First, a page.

WASHINGTON (AP) — President Joe Biden's administration keeps pressing Israel to reengage with Palestinians as partners once fighting in Gaza is over and support their eventual independence. Prime Minister Benjamin Netanyahu keeps saying no.
Even on actions to alleviate the suffering of Palestinian civilians, the two allies are far apart.
That cycle, frustrating to much of the world, seems unlikely to end, despite U.S. Secretary of State Antony Blinken's fourth urgent diplomatic trip this week to the Middle East since the Israel-Hamas war started. Though the United States, as Israel's closest ally and largest weapons supplier, has stronger means to apply pressure on Israel, it shows no willingness to use them.
For both Netanyahu and Biden, popular opinion at home and deep personal conviction in the rightness of Israel's cause, and each man's battle for his own short-term political survival, are all combining to make it appear unlikely that Netanyahu will yield much on the U.S. demands regarding the Palestinians, or that Biden will get much tougher in trying to force them.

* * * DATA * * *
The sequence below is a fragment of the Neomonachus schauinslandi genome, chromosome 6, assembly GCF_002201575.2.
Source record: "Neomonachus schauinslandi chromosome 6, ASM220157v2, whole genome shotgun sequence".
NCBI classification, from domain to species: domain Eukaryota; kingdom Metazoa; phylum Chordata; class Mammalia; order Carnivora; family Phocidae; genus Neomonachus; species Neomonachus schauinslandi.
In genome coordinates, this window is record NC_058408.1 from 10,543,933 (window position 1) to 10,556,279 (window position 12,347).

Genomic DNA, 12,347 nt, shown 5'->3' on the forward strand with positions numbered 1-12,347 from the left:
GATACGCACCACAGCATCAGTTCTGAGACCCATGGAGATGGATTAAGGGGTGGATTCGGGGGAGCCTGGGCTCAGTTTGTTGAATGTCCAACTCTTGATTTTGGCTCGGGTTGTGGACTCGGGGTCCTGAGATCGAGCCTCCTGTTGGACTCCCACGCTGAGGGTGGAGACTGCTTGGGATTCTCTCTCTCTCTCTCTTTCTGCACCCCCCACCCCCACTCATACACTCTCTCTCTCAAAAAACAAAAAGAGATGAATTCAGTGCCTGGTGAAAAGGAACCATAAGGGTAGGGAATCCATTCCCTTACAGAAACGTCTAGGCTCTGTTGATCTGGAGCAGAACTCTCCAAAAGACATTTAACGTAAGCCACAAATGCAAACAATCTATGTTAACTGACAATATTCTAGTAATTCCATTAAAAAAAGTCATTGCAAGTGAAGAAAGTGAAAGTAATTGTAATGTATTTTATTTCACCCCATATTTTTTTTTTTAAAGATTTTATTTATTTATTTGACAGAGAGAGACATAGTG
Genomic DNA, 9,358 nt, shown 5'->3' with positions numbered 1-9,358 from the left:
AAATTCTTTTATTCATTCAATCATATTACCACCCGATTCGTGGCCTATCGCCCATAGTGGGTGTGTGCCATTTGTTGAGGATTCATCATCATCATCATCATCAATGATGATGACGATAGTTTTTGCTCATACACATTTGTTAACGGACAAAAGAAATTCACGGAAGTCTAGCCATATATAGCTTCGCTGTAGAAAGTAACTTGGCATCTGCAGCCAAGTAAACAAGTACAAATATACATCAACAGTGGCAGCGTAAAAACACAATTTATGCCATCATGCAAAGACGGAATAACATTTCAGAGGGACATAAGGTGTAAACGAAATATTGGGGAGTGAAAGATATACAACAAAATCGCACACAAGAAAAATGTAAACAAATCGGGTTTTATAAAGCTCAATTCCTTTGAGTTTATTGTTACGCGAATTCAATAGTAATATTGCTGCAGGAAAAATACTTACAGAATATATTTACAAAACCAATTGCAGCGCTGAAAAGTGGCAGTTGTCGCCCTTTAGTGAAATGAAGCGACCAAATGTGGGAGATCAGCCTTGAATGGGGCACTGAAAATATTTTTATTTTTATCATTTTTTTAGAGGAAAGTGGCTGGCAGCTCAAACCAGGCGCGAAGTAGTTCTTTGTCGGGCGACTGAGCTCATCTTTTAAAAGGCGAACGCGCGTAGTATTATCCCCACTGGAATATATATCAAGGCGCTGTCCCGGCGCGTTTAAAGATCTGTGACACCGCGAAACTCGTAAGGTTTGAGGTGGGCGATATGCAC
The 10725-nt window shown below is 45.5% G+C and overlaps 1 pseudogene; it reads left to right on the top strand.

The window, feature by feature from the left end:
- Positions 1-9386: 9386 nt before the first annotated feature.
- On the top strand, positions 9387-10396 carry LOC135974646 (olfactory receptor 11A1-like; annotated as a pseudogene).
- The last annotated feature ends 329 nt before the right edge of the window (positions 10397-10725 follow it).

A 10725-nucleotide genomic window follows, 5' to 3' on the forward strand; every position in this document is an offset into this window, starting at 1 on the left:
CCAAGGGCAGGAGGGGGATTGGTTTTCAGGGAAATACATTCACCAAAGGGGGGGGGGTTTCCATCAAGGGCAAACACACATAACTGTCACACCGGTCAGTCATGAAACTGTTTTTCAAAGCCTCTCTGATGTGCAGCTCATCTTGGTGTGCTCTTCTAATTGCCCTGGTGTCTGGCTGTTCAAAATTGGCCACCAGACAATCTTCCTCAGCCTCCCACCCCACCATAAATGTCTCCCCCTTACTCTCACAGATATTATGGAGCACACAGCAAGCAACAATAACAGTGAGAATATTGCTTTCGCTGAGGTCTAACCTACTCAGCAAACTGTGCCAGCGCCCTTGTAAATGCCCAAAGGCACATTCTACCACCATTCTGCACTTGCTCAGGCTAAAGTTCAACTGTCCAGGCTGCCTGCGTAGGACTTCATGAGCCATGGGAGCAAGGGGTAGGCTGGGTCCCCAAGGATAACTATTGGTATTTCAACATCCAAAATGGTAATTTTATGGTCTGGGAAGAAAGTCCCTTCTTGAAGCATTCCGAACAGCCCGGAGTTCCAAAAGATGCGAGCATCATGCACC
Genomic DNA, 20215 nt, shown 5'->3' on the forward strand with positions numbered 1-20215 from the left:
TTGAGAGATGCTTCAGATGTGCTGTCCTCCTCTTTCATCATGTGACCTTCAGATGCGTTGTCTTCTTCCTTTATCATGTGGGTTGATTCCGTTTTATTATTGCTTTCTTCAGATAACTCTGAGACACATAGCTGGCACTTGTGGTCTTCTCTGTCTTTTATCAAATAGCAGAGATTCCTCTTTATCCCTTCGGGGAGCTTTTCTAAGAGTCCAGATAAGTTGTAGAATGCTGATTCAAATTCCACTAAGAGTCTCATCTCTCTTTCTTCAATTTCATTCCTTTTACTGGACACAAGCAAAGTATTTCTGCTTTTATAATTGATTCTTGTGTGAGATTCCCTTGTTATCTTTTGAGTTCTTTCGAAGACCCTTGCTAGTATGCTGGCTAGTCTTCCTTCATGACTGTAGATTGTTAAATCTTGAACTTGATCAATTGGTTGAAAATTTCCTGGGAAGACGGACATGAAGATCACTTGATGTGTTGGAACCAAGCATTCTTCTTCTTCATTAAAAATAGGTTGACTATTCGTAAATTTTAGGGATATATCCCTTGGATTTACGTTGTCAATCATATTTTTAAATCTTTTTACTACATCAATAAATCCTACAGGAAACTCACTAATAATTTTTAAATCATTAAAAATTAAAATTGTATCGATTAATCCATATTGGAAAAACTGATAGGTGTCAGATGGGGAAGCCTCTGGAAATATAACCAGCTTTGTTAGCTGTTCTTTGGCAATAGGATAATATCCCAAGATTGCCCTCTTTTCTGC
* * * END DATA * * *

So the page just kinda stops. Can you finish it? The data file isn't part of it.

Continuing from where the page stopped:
Support of Israel is a bedrock belief of many American voters. Biden's presidential reelection bid this year puts him up against Republicans vying to outdo one another in support for Israel. For his part, Netanyahu is fighting to stay in office in the face of corruption charges.
Some experts warn it's a formula that may lock the U.S….